Parliament’s Education Committee has published a report calling for Special Educational Needs and Disability (SEND) reform. The current system has ‘put local authorities under pressure, left schools struggling to cope and, ultimately, thrown families into crisis.’
Cllr Clive Johnson, Medway Labour & Co-operative Spokesperson for Children and Young People said ‘Sadly, this report reflects the experience of so many families in Medway.
‘Support for our young people with special needs and disability is crumbling under the strain of rising demand and falling resources, resulting in their needs not being met and unacceptable strain on them and their families.
‘These young people are among the most vulnerable of our fellow citizens and their families have to continually fight for them. Ofsted have already required an action plan for Medway’s SEND provision in addition to the new plan needed because of the shocking judgement on children’s services.
‘I hope this report will shock Conservative Medway Council and the Conservative government into prompt and effective action.’
Angela Rayner MP, Labour’s Shadow Education Secretary said, ‘This devastating report exposes a system on the verge of breakdown. Even a senior Conservative MP is now warning that parents have been ‘let down’ and left ‘in despair’ without the support they and their children need.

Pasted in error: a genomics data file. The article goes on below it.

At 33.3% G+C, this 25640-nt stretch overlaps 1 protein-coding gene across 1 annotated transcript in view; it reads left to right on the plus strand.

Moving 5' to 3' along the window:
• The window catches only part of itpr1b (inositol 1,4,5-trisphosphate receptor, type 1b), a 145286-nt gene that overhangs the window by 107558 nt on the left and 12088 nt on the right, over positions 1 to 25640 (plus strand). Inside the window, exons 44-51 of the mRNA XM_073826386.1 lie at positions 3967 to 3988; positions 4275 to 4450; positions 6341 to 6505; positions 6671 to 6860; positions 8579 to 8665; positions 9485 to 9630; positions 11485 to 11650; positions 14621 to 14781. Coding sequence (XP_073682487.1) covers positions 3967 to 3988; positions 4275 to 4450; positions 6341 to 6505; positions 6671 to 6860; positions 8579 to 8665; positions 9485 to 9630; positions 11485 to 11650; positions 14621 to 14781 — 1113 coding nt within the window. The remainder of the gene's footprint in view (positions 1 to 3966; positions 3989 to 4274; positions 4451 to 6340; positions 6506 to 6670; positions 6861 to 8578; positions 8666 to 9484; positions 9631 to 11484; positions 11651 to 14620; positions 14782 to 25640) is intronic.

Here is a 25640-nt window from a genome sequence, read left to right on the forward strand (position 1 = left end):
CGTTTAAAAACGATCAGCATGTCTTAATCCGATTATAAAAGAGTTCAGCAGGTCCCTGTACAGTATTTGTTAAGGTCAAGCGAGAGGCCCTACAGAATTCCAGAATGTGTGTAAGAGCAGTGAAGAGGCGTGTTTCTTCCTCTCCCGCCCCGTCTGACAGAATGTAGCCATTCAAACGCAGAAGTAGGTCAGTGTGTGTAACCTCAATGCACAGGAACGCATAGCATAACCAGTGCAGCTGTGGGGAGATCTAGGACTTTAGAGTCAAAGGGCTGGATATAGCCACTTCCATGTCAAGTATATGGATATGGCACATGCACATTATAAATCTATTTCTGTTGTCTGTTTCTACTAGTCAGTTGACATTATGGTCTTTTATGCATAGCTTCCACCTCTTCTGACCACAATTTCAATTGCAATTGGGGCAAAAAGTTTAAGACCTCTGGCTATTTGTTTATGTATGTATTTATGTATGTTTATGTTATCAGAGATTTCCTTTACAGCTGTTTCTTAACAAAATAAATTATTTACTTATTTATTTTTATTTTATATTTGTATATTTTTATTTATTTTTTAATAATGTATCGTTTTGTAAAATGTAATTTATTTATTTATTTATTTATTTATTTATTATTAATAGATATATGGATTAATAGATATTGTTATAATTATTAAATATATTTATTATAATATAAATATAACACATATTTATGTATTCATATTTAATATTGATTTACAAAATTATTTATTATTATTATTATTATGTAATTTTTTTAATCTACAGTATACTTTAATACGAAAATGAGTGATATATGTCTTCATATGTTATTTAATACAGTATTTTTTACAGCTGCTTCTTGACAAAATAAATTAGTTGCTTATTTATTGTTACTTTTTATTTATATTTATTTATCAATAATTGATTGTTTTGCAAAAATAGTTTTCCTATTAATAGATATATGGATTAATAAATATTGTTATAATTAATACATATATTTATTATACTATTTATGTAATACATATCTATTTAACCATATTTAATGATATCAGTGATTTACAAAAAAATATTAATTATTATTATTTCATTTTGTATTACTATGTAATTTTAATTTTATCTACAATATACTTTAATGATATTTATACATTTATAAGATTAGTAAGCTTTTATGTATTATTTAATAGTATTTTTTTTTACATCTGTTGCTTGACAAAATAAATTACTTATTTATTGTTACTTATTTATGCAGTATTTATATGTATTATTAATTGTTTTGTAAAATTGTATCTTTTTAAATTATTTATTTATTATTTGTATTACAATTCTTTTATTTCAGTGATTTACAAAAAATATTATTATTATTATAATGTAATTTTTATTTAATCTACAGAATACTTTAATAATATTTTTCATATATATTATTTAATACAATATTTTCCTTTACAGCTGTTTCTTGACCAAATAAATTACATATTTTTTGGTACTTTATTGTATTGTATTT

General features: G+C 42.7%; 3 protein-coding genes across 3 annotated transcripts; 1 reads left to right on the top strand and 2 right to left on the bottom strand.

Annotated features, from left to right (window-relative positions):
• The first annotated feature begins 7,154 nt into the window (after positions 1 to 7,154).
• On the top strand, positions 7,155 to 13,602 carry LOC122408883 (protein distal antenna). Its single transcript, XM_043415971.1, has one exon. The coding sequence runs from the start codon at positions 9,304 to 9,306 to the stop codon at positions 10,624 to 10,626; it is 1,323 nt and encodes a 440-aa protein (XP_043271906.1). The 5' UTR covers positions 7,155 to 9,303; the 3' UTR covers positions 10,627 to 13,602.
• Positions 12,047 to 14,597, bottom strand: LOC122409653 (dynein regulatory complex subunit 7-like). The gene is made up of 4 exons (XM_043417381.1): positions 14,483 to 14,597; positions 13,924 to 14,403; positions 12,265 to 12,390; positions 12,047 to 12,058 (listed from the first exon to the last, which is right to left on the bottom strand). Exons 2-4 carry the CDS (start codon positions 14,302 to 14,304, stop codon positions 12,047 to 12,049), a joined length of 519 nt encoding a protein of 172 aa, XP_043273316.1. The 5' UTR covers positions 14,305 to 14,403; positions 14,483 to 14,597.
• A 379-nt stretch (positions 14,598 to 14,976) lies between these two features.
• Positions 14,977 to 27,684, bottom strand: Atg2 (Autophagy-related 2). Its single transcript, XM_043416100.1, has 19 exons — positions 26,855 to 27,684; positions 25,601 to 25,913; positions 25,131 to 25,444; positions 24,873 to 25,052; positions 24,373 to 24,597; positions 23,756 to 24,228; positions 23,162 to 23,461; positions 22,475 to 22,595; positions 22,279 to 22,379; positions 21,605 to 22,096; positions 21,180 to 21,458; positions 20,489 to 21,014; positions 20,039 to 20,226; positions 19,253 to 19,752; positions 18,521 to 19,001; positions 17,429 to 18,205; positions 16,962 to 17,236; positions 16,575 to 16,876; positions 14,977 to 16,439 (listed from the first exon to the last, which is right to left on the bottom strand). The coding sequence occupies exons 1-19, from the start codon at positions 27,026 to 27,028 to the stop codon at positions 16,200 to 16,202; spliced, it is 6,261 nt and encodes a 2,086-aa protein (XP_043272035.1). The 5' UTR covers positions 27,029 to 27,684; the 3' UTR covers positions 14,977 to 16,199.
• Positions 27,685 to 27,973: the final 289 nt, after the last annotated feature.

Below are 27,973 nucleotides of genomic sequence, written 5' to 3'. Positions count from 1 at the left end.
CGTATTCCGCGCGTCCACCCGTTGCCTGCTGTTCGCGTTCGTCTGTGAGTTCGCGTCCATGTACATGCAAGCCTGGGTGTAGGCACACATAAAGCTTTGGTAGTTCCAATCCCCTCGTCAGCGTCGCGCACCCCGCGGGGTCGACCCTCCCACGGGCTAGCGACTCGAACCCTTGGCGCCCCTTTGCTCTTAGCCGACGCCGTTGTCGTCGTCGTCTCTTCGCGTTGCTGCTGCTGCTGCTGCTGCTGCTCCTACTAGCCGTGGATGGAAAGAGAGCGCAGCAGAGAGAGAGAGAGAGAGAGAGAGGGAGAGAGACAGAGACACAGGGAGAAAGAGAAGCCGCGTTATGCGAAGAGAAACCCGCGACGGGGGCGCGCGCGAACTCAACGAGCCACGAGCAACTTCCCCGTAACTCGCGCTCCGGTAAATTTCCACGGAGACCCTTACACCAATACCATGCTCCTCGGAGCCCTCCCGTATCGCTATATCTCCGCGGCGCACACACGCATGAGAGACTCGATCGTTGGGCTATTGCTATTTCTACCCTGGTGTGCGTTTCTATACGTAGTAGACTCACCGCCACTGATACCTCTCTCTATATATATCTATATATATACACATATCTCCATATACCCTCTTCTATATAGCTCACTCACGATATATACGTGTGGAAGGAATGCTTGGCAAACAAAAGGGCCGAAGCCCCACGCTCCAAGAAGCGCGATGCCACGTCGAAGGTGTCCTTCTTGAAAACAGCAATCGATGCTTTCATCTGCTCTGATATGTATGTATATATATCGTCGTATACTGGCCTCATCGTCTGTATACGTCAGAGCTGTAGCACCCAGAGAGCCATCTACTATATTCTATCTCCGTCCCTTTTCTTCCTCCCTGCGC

‘It is the latest evidence that the most vulnerable children are paying the highest price for this government’s cuts.’
A report released by the Education Committee on Wednesday recommends a series of measures to strengthen inspections, support parents going through the Education Health and Care Plan (EHCP) process and ensure those responsible for SEND provision are held accountable when things go wrong.
- A more rigorous inspection framework for local authorities, with clear consequences for failure. There should be a greater focus on SEND in school inspections.
- A direct line for parents and schools to appeal directly to the Department for Education where local authorities appear not to be complying with the law.
- Powers for the Local Government and Social Care Ombudsman to investigate complaints about schools.
- The development of more employment and training opportunities for post-16 young people
- The Committee concludes that while the reforms to the support for children and young people contained in the Children and Families Act 2014 were the right ones, poor implementation has put local authorities under pressure, left schools struggling to cope and, ultimately, thrown families into crisis.
The report can be viewed here Special Educational Needs First Report of Session 2019–20